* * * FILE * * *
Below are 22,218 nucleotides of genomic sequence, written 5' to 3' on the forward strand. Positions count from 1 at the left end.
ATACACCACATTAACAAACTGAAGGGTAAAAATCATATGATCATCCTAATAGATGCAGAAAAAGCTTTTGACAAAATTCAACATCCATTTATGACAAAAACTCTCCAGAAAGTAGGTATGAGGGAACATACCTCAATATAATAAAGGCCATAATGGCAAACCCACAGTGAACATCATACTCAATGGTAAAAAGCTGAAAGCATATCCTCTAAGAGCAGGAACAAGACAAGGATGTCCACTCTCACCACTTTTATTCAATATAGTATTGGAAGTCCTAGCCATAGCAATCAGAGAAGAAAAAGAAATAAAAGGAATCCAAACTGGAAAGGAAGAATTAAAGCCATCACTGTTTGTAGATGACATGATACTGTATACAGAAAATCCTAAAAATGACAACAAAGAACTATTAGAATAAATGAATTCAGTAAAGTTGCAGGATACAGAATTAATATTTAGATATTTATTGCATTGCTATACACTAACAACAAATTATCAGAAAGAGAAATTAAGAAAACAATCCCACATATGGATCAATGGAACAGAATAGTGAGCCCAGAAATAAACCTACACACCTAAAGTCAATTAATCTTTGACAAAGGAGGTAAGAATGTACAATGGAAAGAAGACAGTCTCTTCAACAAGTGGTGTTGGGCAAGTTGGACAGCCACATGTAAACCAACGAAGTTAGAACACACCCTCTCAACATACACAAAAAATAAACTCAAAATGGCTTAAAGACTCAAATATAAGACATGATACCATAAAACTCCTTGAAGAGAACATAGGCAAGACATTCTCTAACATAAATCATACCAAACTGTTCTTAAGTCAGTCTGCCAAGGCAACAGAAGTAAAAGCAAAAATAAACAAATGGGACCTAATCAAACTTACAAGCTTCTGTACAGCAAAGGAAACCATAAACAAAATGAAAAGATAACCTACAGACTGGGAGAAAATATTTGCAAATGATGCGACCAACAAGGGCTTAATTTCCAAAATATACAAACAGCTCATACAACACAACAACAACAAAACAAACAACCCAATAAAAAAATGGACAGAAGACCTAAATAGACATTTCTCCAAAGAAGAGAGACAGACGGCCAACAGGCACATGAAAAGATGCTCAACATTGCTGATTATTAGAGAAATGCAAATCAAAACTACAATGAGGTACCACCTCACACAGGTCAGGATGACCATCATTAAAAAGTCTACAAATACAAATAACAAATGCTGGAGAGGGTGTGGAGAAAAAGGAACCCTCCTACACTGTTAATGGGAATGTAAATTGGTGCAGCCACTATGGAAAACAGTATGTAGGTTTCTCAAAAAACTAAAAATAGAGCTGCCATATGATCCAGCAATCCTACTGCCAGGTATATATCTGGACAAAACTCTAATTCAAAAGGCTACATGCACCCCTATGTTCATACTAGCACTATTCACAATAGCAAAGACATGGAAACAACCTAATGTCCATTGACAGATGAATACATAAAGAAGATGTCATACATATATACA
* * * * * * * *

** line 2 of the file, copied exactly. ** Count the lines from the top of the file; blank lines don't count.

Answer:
ATACACCACATTAACAAACTGAAGGGTAAAAATCATATGATCATCCTAATAGATGCAGAAAAAGCTTTTGACAAAATTCAACATCCATTTATGACAAAAACTCTCCAGAAAGTAGGTATGAGGGAACATACCTCAATATAATAAAGGCCATAATGGCAAACCCACAGTGAACATCATACTCAATGGTAAAAAGCTGAAAGCATATCCTCTAAGAGCAGGAACAAGACAAGGATGTCCACTCTCACCACTTTTATTCAATATAGTATTGGAAGTCCTAGCCATAGCAATCAGAGAAGAAAAAGAAATAAAAGGAATCCAAACTGGAAAGGAAGAATTAAAGCCATCACTGTTTGTAGATGACATGATACTGTATACAGAAAATCCTAAAAATGACAACAAAGAACTATTAGAATAAATGAATTCAGTAAAGTTGCAGGATACAGAATTAATATTTAGATATTTATTGCATTGCTATACACTAACAACAAATTATCAGAAAGAGAAATTAAGAAAACAATCCCACATATGGATCAATGGAACAGAATAGTGAGCCCAGAAATAAACCTACACACCTAAAGTCAATTAATCTTTGACAAAGGAGGTAAGAATGTACAATGGAAAGAAGACAGTCTCTTCAACAAGTGGTGTTGGGCAAGTTGGACAGCCACATGTAAACCAACGAAGTTAGAACACACCCTCTCAACATACACAAAAAATAAACTCAAAATGGCTTAAAGACTCAAATATAAGACATGATACCATAAAACTCCTTGAAGAGAACATAGGCAAGACATTCTCTAACATAAATCATACCAAACTGTTCTTAAGTCAGTCTGCCAAGGCAACAGAAGTAAAAGCAAAAATAAACAAATGGGACCTAATCAAACTTACAAGCTTCTGTACAGCAAAGGAAACCATAAACAAAATGAAAAGATAACCTACAGACTGGGAGAAAATATTTGCAAATGATGCGACCAACAAGGGCTTAATTTCCAAAATATACAAACAGCTCATACAACACAACAACAACAAAACAAACAACCCAATAAAAAAATGGACAGAAGACCTAAATAGACATTTCTCCAAAGAAGAGAGACAGACGGCCAACAGGCACATGAAAAGATGCTCAACATTGCTGATTATTAGAGAAATGCAAATCAAAACTACAATGAGGTACCACCTCACACAGGTCAGGATGACCATCATTAAAAAGTCTACAAATACAAATAACAAATGCTGGAGAGGGTGTGGAGAAAAAGGAACCCTCCTACACTGTTAATGGGAATGTAAATTGGTGCAGCCACTATGGAAAACAGTATGTAGGTTTCTCAAAAAACTAAAAATAGAGCTGCCATATGATCCAGCAATCCTACTGCCAGGTATATATCTGGACAAAACTCTAATTCAAAAGGCTACATGCACCCCTATGTTCATACTAGCACTATTCACAATAGCAAAGACATGGAAACAACCTAATGTCCATTGACAGATGAATACATAAAGAAGATGTCATACATATATACA